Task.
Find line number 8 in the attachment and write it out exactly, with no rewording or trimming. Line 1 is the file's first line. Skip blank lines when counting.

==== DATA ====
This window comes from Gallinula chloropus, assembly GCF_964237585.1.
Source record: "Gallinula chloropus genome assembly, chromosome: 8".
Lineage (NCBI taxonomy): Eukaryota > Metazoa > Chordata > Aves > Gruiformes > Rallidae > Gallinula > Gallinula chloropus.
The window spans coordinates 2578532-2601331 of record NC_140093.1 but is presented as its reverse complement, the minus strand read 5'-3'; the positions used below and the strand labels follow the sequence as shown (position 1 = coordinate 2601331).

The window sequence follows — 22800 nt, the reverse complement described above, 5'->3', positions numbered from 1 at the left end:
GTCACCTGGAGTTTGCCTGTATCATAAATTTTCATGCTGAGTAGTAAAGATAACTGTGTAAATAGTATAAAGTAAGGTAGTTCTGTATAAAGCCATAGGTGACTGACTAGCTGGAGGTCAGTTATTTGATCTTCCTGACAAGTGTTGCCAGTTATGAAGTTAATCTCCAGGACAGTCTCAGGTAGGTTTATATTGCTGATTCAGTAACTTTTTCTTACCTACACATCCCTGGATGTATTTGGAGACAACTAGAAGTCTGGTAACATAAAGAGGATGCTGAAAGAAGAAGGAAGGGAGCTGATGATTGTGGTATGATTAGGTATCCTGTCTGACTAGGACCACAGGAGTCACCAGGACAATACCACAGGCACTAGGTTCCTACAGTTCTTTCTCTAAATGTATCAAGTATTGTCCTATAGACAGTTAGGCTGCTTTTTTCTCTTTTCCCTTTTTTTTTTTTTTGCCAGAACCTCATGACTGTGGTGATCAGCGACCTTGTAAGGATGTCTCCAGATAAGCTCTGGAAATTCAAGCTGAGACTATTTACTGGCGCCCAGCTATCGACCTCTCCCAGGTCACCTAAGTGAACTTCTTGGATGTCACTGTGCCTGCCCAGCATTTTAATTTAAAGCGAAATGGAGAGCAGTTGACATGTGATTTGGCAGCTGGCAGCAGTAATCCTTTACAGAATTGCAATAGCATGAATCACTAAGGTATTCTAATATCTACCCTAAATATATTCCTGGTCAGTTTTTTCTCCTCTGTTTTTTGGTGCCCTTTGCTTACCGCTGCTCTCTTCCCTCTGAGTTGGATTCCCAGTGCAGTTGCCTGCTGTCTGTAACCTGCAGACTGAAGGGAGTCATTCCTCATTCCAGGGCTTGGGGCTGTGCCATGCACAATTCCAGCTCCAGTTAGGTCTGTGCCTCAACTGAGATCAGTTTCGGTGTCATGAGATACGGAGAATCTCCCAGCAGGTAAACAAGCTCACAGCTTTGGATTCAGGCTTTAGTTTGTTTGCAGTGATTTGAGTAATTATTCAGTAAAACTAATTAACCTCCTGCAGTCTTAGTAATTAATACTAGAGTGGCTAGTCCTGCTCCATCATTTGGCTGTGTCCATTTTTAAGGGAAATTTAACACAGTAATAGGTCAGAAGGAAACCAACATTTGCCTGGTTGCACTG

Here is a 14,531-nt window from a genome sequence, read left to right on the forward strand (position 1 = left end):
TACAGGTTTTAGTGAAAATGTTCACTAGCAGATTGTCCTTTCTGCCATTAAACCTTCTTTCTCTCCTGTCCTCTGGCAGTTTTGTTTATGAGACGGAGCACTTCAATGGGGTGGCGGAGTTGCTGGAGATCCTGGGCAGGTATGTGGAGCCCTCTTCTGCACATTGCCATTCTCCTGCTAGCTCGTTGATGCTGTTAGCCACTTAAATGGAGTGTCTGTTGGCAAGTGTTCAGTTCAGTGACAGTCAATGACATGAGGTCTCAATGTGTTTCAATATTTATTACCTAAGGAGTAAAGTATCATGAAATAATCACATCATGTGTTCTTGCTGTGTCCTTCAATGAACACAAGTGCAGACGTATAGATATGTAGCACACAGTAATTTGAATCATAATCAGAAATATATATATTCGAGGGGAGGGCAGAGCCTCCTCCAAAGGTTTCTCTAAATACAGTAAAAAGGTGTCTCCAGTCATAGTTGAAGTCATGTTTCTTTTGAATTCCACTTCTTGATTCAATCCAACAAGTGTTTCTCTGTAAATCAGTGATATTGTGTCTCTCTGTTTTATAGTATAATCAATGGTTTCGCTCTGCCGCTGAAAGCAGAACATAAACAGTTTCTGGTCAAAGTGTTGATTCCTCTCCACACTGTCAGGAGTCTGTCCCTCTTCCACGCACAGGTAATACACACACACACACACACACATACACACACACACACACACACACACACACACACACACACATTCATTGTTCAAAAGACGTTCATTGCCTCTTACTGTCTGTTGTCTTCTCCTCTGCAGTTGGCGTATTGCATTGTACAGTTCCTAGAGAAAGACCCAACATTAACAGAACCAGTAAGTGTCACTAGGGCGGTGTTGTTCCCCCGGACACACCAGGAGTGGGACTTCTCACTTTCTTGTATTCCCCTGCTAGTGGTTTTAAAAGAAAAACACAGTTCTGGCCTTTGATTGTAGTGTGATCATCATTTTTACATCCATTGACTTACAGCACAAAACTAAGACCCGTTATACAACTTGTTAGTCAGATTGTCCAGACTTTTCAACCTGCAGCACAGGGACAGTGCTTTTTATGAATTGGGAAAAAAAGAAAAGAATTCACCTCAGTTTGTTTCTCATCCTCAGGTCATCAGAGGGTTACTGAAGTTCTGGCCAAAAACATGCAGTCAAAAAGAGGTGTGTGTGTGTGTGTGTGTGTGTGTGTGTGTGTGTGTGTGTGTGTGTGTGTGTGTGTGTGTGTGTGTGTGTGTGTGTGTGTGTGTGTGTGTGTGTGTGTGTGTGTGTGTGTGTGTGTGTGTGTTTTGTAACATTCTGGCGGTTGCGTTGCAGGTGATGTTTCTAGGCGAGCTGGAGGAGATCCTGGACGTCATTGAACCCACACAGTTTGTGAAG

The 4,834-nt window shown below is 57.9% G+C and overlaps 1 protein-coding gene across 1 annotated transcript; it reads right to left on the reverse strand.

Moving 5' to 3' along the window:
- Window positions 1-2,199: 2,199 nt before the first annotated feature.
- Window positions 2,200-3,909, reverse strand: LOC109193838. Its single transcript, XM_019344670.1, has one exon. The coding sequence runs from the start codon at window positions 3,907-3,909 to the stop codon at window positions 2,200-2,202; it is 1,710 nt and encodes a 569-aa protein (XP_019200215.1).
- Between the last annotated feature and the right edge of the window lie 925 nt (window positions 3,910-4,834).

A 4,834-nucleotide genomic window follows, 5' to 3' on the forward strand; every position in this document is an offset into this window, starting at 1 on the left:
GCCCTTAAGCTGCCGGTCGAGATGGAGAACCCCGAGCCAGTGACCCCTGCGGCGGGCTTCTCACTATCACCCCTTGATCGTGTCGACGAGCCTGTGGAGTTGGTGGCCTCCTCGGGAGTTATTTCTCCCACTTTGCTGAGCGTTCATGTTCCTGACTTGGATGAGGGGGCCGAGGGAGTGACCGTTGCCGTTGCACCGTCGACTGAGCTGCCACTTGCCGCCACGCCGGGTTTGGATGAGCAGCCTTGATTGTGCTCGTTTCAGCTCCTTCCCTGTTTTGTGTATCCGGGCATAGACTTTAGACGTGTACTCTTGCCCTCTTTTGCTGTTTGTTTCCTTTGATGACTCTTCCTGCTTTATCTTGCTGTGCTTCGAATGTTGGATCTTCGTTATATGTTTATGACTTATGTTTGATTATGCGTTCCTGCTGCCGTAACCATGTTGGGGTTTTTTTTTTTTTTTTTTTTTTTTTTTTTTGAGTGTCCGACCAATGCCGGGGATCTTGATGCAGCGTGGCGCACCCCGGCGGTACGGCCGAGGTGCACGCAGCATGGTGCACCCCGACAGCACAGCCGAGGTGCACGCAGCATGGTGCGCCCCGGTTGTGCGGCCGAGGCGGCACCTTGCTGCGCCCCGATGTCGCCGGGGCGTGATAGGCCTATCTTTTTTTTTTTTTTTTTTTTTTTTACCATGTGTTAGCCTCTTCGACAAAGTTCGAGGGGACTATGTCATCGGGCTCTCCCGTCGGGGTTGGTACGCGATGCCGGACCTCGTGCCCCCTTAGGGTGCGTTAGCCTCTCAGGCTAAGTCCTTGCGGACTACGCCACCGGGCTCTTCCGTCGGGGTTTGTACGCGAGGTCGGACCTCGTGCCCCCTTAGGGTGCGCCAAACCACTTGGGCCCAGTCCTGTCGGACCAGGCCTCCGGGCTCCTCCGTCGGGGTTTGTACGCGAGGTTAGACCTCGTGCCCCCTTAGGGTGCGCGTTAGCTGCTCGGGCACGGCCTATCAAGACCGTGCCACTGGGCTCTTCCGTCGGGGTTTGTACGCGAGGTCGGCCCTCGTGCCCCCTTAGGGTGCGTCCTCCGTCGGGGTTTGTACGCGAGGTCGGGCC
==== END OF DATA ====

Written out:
TACAGGTTTTAGTGAAAATGTTCACTAGCAGATTGTCCTTTCTGCCATTAAACCTTCTTTCTCTCCTGTCCTCTGGCAGTTTTGTTTATGAGACGGAGCACTTCAATGGGGTGGCGGAGTTGCTGGAGATCCTGGGCAGGTATGTGGAGCCCTCTTCTGCACATTGCCATTCTCCTGCTAGCTCGTTGATGCTGTTAGCCACTTAAATGGAGTGTCTGTTGGCAAGTGTTCAGTTCAGTGACAGTCAATGACATGAGGTCTCAATGTGTTTCAATATTTATTACCTAAGGAGTAAAGTATCATGAAATAATCACATCATGTGTTCTTGCTGTGTCCTTCAATGAACACAAGTGCAGACGTATAGATATGTAGCACACAGTAATTTGAATCATAATCAGAAATATATATATTCGAGGGGAGGGCAGAGCCTCCTCCAAAGGTTTCTCTAAATACAGTAAAAAGGTGTCTCCAGTCATAGTTGAAGTCATGTTTCTTTTGAATTCCACTTCTTGATTCAATCCAACAAGTGTTTCTCTGTAAATCAGTGATATTGTGTCTCTCTGTTTTATAGTATAATCAATGGTTTCGCTCTGCCGCTGAAAGCAGAACATAAACAGTTTCTGGTCAAAGTGTTGATTCCTCTCCACACTGTCAGGAGTCTGTCCCTCTTCCACGCACAGGTAATACACACACACACACACACACATACACACACACACACACACACACACACACACACACACACATTCATTGTTCAAAAGACGTTCATTGCCTCTTACTGTCTGTTGTCTTCTCCTCTGCAGTTGGCGTATTGCATTGTACAGTTCCTAGAGAAAGACCCAACATTAACAGAACCAGTAAGTGTCACTAGGGCGGTGTTGTTCCCCCGGACACACCAGGAGTGGGACTTCTCACTTTCTTGTATTCCCCTGCTAGTGGTTTTAAAAGAAAAACACAGTTCTGGCCTTTGATTGTAGTGTGATCATCATTTTTACATCCATTGACTTACAGCACAAAACTAAGACCCGTTATACAACTTGTTAGTCAGATTGTCCAGACTTTTCAACCTGCAGCACAGGGACAGTGCTTTTTATGAATTGGGAAAAAAAGAAAAGAATTCACCTCAGTTTGTTTCTCATCCTCAGGTCATCAGAGGGTTACTGAAGTTCTGGCCAAAAACATGCAGTCAAAAAGAGGTGTGTGTGTGTGTGTGTGTGTGTGTGTGTGTGTGTGTGTGTGTGTGTGTGTGTGTGTGTGTGTGTGTGTGTGTGTGTGTGTGTGTGTGTGTGTGTGTGTGTGTGTGTGTGTGTGTGTGTGTGTTTTGTAACATTCTGGCGGTTGCGTTGCAGGTGATGTTTCTAGGCGAGCTGGAGGAGATCCTGGACGTCATTGAACCCACACAGTTTGTGAAG